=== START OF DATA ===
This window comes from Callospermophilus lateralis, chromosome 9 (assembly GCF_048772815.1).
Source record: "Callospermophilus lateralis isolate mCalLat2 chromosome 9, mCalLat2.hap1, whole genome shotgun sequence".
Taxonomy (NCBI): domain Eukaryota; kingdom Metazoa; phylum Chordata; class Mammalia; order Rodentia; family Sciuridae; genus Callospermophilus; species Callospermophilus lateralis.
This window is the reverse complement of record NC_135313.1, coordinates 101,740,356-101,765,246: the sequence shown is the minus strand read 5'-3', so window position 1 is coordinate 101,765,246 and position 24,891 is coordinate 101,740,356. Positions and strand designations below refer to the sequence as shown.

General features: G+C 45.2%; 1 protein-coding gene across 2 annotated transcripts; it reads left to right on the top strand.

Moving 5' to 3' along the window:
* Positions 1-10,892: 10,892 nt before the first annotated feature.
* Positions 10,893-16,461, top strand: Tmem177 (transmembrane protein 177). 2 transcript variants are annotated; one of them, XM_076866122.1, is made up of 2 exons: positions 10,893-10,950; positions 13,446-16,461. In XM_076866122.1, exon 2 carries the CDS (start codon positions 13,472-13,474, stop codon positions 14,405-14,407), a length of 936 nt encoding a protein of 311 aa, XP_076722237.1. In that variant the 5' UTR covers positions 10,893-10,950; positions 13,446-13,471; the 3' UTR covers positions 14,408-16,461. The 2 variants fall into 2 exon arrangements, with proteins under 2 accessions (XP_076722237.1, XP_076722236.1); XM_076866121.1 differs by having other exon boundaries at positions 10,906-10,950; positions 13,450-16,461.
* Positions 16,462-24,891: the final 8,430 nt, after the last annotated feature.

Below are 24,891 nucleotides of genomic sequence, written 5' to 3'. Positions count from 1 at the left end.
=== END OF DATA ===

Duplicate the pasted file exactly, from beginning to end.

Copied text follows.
This window comes from Callospermophilus lateralis, chromosome 9 (assembly GCF_048772815.1).
Source record: "Callospermophilus lateralis isolate mCalLat2 chromosome 9, mCalLat2.hap1, whole genome shotgun sequence".
Taxonomy (NCBI): domain Eukaryota; kingdom Metazoa; phylum Chordata; class Mammalia; order Rodentia; family Sciuridae; genus Callospermophilus; species Callospermophilus lateralis.
This window is the reverse complement of record NC_135313.1, coordinates 101,740,356-101,765,246: the sequence shown is the minus strand read 5'-3', so window position 1 is coordinate 101,765,246 and position 24,891 is coordinate 101,740,356. Positions and strand designations below refer to the sequence as shown.

General features: G+C 45.2%; 1 protein-coding gene across 2 annotated transcripts; it reads left to right on the top strand.

Moving 5' to 3' along the window:
* Positions 1-10,892: 10,892 nt before the first annotated feature.
* Positions 10,893-16,461, top strand: Tmem177 (transmembrane protein 177). 2 transcript variants are annotated; one of them, XM_076866122.1, is made up of 2 exons: positions 10,893-10,950; positions 13,446-16,461. In XM_076866122.1, exon 2 carries the CDS (start codon positions 13,472-13,474, stop codon positions 14,405-14,407), a length of 936 nt encoding a protein of 311 aa, XP_076722237.1. In that variant the 5' UTR covers positions 10,893-10,950; positions 13,446-13,471; the 3' UTR covers positions 14,408-16,461. The 2 variants fall into 2 exon arrangements, with proteins under 2 accessions (XP_076722237.1, XP_076722236.1); XM_076866121.1 differs by having other exon boundaries at positions 10,906-10,950; positions 13,450-16,461.
* Positions 16,462-24,891: the final 8,430 nt, after the last annotated feature.

Below are 24,891 nucleotides of genomic sequence, written 5' to 3'. Positions count from 1 at the left end.